Read on its own terms, the account is of some historical interest. The problems of prison staff in relation to pay, staffing levels, housing and prospects of promotion are documented, as are the machinations of successive governments to prevent industrial action by prison staff. Initially prison officers were treated in the same way as the police and banned from forming trade unions; however in the early 20th century an underground prison officers’ union was gradually formed and made links with militant trade unionists in the civil service. Eventually, the POA was created, with the government of the day concluding that treating prison officers as civil servants was a preferable way of dealing with them.

The book takes us through the period of Thatcher’s attack on the unions (including an account of the POA taking court action against the Tory Party following a party political broadcast which gave the erroneous impression that it had supported a motion put to the TUC by Arthur Scargill! – p106), to the 1994 Criminal Justice and Public Order Act, which made it illegal for prison officers to strike. The Labour Party promised to overturn this if elected, just as it promised to end prison privatisation. It reneged on both. The POA then signed a ‘voluntary no strike agreement’ in return for pay claims being dealt with by a succession of unsatisfactory review board mechanisms. Why exactly the ‘militant’ POA signed this agreement at all is a matter for speculation; however relations between the union and the Prison Service became rockier and ultimately broke down completely, resulting in the strike action of 2007.

The other side of the story

This is all very well, but even during its pre-history while the union was being formed in secret, the POA’s ‘militancy’ was couched entirely in terms which depended on depicting prisoners as wild and dangerous and liable at any moment to get uncontrollably ‘out of hand’ (p51).

This potential violence of prisoners is the POA’s main leverage and it plays on and exaggerates the threat at every opportunity. This has led it to oppose any reform of the system or relaxation of the strictest rules. Well before the introduction of the current dispersal system or close supervision centres, the POA ‘had been agitating for years in favour of the segregation of troublemakers in a small prison on their own’ (p62). In Scotland prison officers went on strike against the closure of the barbaric Inverness cages (p94). In relation to the north of Ireland we read of the ‘solidarity’ shown in the 1970s by prison officers from England, Scotland and Wales, who volunteered to be transferred to help staff internment (pp97-99). In the late 1970s and 1980s the POA campaigned for more weaponry and riot training, resulting in the introduction of the infamous MUFTI squads which were deployed to attack protesting prisoners (p130).

The POA opposed the abolition of the death penalty on the basis that convicted murderers serving life sentences would be difficult to manage and it would lead to an increase in the murder of prison officers. The second certainly did not transpire – outside the north of Ireland only one British prison officer was killed by a prisoner in the whole of the 20th century, while many prisoners have been killed by staff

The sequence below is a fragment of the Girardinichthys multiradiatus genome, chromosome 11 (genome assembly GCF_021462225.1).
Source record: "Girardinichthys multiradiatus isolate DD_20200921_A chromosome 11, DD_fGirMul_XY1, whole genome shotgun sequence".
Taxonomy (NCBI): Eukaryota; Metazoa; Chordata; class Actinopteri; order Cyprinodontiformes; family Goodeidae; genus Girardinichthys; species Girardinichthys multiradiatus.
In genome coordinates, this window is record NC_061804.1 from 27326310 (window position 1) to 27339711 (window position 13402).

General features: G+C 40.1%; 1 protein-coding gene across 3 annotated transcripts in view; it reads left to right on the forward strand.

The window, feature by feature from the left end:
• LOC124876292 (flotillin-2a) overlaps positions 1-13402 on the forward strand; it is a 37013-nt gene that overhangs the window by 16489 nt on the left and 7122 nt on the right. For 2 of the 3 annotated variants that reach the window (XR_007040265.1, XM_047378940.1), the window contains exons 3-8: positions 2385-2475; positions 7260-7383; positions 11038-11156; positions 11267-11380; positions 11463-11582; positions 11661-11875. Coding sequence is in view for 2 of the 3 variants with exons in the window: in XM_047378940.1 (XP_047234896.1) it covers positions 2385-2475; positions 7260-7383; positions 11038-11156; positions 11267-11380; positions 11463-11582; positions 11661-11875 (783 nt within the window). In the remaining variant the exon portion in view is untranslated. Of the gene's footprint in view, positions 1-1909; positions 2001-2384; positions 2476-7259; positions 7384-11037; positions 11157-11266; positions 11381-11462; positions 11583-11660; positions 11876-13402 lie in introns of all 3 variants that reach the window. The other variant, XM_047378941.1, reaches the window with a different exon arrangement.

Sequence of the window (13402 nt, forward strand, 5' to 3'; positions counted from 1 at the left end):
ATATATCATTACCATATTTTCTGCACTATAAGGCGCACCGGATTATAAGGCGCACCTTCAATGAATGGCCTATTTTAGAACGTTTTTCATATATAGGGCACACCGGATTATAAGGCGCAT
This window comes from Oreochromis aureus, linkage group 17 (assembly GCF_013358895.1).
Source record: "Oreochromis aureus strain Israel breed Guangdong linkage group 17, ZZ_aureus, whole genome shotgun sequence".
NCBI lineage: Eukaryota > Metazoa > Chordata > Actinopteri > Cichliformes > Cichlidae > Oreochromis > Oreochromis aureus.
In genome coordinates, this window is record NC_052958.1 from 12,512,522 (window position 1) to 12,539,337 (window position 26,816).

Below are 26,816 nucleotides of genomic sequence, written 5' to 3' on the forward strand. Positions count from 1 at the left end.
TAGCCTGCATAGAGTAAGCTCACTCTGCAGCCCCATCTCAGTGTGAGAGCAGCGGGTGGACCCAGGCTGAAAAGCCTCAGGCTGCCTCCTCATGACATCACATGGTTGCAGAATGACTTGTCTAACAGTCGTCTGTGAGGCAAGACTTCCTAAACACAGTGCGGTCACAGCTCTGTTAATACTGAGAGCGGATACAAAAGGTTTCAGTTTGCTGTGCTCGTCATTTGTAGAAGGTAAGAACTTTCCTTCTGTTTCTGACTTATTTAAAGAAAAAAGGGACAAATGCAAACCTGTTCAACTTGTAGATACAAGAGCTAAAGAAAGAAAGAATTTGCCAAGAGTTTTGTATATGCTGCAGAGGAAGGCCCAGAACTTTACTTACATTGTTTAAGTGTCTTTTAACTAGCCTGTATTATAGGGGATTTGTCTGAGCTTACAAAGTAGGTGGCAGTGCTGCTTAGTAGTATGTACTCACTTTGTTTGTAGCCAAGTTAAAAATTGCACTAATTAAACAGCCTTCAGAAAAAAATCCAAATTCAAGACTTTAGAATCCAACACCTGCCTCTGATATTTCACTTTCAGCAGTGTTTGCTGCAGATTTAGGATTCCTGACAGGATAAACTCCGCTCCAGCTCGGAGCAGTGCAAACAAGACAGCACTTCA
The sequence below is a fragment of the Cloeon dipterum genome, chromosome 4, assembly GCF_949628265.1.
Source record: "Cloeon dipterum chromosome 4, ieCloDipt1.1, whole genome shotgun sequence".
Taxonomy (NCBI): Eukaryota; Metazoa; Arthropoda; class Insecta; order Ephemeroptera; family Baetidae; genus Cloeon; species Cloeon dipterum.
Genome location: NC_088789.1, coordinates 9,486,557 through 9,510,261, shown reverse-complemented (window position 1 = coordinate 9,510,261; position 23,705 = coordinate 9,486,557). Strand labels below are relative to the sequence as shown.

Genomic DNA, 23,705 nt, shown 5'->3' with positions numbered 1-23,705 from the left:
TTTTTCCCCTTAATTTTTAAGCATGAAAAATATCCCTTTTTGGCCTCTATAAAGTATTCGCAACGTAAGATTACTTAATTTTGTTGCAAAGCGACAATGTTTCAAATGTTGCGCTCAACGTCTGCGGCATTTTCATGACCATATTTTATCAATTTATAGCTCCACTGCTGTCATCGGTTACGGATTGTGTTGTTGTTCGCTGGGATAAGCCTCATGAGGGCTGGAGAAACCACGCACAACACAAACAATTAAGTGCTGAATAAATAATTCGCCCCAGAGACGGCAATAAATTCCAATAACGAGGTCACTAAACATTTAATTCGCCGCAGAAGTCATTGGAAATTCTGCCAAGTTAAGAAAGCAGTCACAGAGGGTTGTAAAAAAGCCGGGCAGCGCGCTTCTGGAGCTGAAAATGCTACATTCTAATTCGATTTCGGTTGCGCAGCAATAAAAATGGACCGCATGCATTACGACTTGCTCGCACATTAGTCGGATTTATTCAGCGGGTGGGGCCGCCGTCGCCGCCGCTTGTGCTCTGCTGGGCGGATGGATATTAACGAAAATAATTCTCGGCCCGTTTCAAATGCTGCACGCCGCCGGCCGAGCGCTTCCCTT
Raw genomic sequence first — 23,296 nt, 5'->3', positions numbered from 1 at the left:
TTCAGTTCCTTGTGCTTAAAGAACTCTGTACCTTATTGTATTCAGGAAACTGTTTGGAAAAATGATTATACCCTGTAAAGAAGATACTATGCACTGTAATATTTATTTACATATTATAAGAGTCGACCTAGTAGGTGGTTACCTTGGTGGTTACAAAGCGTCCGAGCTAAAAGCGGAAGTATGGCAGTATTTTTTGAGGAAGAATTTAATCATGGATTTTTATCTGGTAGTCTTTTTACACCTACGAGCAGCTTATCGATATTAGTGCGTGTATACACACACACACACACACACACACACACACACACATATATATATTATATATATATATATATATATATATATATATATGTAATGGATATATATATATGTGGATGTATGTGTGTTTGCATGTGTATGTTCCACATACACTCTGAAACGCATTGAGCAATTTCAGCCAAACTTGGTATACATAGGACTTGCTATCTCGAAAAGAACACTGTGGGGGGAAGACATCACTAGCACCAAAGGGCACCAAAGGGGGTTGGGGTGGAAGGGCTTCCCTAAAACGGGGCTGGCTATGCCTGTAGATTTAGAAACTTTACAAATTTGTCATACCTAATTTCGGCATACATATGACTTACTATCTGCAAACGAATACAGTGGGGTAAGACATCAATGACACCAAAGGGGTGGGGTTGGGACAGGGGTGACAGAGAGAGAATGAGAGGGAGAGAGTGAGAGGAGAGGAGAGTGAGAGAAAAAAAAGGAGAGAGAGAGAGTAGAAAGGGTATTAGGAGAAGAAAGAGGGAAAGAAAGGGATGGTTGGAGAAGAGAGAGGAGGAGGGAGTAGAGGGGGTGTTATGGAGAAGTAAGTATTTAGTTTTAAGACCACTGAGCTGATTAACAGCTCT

POA supporters point out that it has long opposed ‘slopping out’ and overcrowding. This is true. Although debatable in whose interests this opposition was mounted, the POA opposed slopping out from the early 1980s (p127) and in the early 1990s took direct action to ensure that no more prisoners were crammed into overcrowded, insanitary prisons by simply locking the gates and not letting any more in (p173). What happened to those locked out is not explored, but the likelihood is that they were detained in even more unsuitable conditions in police stations. The POA does not argue for fewer people to be sent to prison, but for more staff to police those who are there and more spaces in which to detain them.

The book is revealing in relation to the contradiction posed for the POA by prison reform. While the union has consistently opposed any prison regime not strictly based on punishment and containment, whenever any moves are made towards the introduction of more activities, the union also argues for its members to be the ones staffing them, claiming that their daily contact with prisoners gives them an understanding not shared by the ‘“new breed” of liberal-minded governor grades, most of whom were fast-tracked university graduates with little experience of working on the landings of a prison’ (Caton, p198).

Prisoners’ struggles for their rights

David Evans was POA General Secretary from 1982 to 2000. This period includes the miners’ strike and the biggest spate of prison uprisings ever to shake the British prison system. You would hardly know this from the book though, as although a picture of the wrecked Strangeways prison features in the illustrations, the events of 1990 are mentioned only in passing. Likewise, although there is considerable material about prisons in the north of Ireland, and in particular about prison officer casualties of the war, there is hardly any mention of the hunger strikes or protests, other than a quote from the 1979 May Report to the effect that ‘The most stressful present custodial work undoubtedly involves the staff responsible for the three H blocks in The Maze prison which house the non-conforming prisoners...the nature of these inmates’ protests is bizarre in the extreme and the filth associated with it abhorrent and degrading’ (p99).